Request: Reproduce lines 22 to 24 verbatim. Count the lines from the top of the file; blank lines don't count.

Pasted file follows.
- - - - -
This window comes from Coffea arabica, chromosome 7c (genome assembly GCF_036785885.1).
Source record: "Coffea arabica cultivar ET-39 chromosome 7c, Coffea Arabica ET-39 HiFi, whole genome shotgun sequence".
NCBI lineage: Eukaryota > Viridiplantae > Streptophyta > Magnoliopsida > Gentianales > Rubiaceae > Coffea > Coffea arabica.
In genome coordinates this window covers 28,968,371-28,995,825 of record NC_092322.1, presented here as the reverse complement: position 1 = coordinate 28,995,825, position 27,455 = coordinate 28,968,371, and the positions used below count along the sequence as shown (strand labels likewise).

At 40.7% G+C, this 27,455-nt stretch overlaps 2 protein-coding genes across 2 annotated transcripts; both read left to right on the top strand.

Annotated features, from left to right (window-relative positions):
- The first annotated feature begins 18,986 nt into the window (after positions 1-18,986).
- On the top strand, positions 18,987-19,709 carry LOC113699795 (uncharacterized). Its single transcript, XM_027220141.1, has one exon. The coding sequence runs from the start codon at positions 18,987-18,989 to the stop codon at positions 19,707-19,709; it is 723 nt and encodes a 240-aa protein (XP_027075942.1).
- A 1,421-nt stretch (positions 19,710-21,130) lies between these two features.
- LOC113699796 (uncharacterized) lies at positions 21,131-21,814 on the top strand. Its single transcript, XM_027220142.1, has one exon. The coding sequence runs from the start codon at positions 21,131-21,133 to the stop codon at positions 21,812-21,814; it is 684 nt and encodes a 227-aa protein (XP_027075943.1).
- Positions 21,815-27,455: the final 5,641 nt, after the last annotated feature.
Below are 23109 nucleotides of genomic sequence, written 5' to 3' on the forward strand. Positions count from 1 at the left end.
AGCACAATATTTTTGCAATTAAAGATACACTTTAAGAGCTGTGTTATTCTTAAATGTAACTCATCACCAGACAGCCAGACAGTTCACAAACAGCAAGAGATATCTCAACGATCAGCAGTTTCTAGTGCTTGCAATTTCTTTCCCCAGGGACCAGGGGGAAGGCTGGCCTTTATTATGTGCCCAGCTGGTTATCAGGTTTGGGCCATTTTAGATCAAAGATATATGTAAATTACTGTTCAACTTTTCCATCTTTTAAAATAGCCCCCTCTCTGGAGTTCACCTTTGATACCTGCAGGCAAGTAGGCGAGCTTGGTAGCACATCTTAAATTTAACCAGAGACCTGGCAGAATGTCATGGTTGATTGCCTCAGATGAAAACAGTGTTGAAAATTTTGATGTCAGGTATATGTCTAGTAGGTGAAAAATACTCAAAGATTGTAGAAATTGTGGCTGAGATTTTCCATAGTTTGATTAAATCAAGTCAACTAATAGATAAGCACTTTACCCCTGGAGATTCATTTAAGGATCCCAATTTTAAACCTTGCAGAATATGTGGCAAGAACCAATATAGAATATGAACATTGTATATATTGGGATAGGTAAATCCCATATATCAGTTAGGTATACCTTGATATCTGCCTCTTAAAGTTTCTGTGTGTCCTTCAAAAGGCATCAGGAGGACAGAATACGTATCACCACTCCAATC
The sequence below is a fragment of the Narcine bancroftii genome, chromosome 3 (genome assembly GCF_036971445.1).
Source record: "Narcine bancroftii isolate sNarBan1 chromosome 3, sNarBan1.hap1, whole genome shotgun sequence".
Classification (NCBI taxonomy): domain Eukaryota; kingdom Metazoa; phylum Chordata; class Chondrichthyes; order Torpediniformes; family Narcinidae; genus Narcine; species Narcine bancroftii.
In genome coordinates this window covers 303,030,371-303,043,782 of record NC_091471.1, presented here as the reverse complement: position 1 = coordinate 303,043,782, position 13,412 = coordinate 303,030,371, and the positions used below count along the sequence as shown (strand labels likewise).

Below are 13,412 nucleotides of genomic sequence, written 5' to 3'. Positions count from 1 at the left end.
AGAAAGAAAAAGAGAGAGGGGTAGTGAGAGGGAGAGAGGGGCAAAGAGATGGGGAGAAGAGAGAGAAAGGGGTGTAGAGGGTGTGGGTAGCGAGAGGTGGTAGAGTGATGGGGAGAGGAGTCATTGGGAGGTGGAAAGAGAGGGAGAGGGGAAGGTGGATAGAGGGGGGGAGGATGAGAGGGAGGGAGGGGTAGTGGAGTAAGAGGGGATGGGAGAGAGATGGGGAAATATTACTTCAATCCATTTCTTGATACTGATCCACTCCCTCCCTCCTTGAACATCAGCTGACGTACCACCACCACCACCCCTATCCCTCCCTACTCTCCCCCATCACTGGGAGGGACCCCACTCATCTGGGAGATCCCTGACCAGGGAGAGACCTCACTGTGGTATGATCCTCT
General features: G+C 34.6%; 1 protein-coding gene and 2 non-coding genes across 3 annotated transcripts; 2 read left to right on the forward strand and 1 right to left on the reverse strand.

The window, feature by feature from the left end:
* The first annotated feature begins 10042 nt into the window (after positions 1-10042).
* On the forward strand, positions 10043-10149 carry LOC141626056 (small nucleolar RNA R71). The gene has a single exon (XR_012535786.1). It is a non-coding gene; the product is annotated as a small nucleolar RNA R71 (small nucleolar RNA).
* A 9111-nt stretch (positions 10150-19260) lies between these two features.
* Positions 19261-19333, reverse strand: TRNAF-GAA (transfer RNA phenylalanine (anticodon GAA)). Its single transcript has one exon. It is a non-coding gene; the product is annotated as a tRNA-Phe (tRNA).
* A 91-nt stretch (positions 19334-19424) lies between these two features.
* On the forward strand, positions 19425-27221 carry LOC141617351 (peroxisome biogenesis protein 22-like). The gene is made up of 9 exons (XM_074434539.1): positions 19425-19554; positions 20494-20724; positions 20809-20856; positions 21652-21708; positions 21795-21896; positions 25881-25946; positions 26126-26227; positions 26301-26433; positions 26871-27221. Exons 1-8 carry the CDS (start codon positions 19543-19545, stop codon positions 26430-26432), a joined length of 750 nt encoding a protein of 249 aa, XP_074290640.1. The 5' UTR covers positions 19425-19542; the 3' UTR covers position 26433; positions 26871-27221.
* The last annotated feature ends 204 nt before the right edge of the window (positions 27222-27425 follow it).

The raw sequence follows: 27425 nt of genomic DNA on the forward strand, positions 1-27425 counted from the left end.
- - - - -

* The first annotated feature begins 10042 nt into the window (after positions 1-10042).
* On the forward strand, positions 10043-10149 carry LOC141626056 (small nucleolar RNA R71). The gene has a single exon (XR_012535786.1). It is a non-coding gene; the product is annotated as a small nucleolar RNA R71 (small nucleolar RNA).
* A 9111-nt stretch (positions 10150-19260) lies between these two features.